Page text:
Paddhati – Papanasam Sivan kritis sung by DK Jayaraman
This is an album about two gentle and great musical souls. The first is Papanasam Sivan, the 20th century Carnatic music composer whose music and lifestyle mirrored that of great composers of the past, thereby earning him the title of Tamizh Tyagiah. The second is DK Jayaraman, a leading Carnatic star vocalist, who among his many musical talents, was known for his emotion laden renditions of several of Sivan songs. That was not surprising, for Jayaraman had been a student of Sivan’s and had witnessed the process of creation of several of those songs in the first person.
Sivan (born 1890) moved to Madras city in 1931 and settled in Mylapore in order to be close to Karpagam and Kapali, the presiding deities of the temple there and who had completely enveloped his being. A large corpus of his compositions was to be dedicated to them. Around the same time, Damal Krishnaswami Dikshitar, in order to further the promising musical career of his daughter DK Pattammal (b 1919) also shifted with family to Madras city. Pattammal began learning music from Sivan in 1933. A keen observer of the proceedings was Jayaraman (born 1928), Pattammal’s younger brother. Soon his own musical talents began to surface and he too became a student of Sivan’s in 1937. Both brother and sister were to remain Sivan’s students till his demise in 1973.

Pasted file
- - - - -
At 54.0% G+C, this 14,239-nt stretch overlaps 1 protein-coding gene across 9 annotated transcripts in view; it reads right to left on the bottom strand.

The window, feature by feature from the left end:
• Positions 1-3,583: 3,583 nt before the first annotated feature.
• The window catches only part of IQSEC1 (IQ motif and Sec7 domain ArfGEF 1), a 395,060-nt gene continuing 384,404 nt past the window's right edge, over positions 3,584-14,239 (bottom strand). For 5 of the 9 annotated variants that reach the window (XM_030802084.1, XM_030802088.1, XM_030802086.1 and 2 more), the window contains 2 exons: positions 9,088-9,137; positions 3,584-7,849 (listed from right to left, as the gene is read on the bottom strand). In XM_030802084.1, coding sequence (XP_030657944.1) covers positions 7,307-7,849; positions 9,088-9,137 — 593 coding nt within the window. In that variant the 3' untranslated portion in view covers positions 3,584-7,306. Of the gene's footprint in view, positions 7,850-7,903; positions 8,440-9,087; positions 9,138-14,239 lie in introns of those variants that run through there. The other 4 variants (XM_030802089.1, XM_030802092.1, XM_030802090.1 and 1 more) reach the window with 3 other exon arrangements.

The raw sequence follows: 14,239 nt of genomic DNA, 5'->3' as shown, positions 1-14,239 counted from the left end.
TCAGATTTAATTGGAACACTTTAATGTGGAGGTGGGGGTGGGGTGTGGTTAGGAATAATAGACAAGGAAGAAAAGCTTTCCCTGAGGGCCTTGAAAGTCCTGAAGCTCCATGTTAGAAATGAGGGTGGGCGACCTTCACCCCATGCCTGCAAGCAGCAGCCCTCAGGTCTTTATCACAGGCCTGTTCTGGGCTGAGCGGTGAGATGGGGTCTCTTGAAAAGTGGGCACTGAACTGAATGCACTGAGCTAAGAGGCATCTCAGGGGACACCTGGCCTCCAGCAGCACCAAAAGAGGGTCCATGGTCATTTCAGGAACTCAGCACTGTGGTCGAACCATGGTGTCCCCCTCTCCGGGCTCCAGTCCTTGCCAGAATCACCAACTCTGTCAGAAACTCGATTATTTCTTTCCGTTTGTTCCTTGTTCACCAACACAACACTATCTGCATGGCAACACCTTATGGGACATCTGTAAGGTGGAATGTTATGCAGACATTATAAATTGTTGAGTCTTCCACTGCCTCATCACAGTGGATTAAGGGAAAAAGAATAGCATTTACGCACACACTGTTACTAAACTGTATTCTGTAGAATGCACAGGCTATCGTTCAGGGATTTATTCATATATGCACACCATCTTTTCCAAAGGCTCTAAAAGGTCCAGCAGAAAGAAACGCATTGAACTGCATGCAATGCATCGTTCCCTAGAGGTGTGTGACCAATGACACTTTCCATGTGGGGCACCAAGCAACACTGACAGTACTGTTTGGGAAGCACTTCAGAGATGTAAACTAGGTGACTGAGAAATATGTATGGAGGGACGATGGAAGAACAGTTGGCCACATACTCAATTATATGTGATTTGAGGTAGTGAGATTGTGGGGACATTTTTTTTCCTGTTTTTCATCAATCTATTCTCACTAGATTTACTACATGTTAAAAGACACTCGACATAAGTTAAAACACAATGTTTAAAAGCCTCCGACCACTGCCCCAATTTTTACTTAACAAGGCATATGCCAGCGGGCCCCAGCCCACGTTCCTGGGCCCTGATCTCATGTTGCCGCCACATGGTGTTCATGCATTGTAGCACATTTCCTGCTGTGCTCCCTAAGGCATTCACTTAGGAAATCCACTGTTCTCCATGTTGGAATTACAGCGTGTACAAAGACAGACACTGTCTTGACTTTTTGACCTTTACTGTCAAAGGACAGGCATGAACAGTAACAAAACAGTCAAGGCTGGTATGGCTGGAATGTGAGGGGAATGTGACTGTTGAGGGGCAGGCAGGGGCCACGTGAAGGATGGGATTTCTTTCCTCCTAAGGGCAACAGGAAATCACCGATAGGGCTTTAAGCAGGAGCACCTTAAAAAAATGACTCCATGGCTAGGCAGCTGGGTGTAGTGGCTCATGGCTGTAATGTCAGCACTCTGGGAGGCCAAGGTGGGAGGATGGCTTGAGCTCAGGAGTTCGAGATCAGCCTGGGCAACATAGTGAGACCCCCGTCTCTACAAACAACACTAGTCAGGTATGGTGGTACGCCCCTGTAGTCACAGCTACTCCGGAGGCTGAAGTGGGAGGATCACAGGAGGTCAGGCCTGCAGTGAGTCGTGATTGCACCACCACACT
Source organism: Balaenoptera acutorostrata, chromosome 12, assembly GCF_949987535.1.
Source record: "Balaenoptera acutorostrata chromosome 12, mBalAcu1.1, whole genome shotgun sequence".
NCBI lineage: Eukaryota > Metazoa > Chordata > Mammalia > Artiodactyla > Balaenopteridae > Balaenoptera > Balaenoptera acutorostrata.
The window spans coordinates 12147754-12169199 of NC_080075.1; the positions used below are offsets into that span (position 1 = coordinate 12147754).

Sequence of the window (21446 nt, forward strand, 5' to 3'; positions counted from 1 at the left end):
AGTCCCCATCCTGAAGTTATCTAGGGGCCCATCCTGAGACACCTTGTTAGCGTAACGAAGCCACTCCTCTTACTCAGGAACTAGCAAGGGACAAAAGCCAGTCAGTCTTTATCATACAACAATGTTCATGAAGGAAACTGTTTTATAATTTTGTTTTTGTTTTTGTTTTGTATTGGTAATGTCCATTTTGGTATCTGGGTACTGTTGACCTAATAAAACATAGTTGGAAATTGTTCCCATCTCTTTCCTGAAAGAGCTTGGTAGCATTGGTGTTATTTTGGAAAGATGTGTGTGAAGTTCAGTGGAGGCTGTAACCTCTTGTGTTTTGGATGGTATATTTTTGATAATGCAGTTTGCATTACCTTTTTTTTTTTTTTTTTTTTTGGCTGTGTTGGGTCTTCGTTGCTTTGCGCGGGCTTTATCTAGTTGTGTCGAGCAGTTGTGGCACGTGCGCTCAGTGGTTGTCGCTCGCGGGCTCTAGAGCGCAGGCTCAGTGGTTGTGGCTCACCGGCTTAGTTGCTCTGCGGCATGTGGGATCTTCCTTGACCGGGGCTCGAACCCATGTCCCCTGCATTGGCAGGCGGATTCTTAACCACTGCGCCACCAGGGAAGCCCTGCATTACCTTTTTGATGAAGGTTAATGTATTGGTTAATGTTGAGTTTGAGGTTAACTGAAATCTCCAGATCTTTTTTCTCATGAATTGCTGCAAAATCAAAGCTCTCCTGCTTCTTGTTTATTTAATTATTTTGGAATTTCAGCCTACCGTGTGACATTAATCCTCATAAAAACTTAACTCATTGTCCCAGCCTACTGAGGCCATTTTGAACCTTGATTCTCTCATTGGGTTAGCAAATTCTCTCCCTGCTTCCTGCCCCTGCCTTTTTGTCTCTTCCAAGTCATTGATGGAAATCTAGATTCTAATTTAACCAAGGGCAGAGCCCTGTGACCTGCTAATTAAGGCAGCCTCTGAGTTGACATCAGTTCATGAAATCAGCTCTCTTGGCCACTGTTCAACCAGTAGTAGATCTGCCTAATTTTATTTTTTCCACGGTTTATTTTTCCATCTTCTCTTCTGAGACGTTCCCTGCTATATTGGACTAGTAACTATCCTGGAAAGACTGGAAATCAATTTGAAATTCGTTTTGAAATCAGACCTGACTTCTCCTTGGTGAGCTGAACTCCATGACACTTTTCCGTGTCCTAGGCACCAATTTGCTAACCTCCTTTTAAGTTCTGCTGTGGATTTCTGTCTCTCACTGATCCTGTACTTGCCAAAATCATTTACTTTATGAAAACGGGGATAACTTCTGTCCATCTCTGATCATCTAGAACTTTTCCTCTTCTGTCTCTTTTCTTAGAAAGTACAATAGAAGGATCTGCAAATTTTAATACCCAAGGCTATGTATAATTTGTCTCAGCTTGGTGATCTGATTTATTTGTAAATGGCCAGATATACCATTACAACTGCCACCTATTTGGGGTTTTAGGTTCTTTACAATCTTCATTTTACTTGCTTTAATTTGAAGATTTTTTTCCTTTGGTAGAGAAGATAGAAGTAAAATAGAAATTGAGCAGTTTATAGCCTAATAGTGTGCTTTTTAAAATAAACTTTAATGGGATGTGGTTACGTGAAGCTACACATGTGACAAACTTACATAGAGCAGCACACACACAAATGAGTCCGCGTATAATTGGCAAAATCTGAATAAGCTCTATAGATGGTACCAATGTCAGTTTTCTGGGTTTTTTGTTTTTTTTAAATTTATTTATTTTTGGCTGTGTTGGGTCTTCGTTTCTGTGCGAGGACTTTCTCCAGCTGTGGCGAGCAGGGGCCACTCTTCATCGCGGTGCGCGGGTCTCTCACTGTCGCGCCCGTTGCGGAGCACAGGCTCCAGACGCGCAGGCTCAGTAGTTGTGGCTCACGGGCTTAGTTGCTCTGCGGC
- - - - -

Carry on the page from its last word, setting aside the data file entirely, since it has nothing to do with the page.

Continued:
Sivan considered them to be his own children and often spoke of them in the same vein. He often expressed the view that the duo could not be excelled in the manner in which they captured the musical essence of his songs. They too responded and as Pattammal once recollected even prevailed on Sivan, who was by then a busy music composer for films as well, to set a song or two in the tunes of popular Hindi film hits! Pattammal soon became a busy concert and recording artiste and played a vital role in propagating several of Sivan’s compositions. There were occasions when she learnt a song from Sivan in the morning and recorded it the same evening for a 78 rpm disc. Later she was also encouraged in her playback career for films by Sivan and her songs for the film ‘Tyagabhoomi’ (1939) for which Sivan composed the music and in which he also acted, became great hits. Among these was the stirring patriotic number “dEsa sEvai sEyya vArIr”. With marriage and the consequent increase in domestic responsibilities, Pattammal could not come to Sivan as often as she wished. But the lessons for Jayaraman continued unimpeded.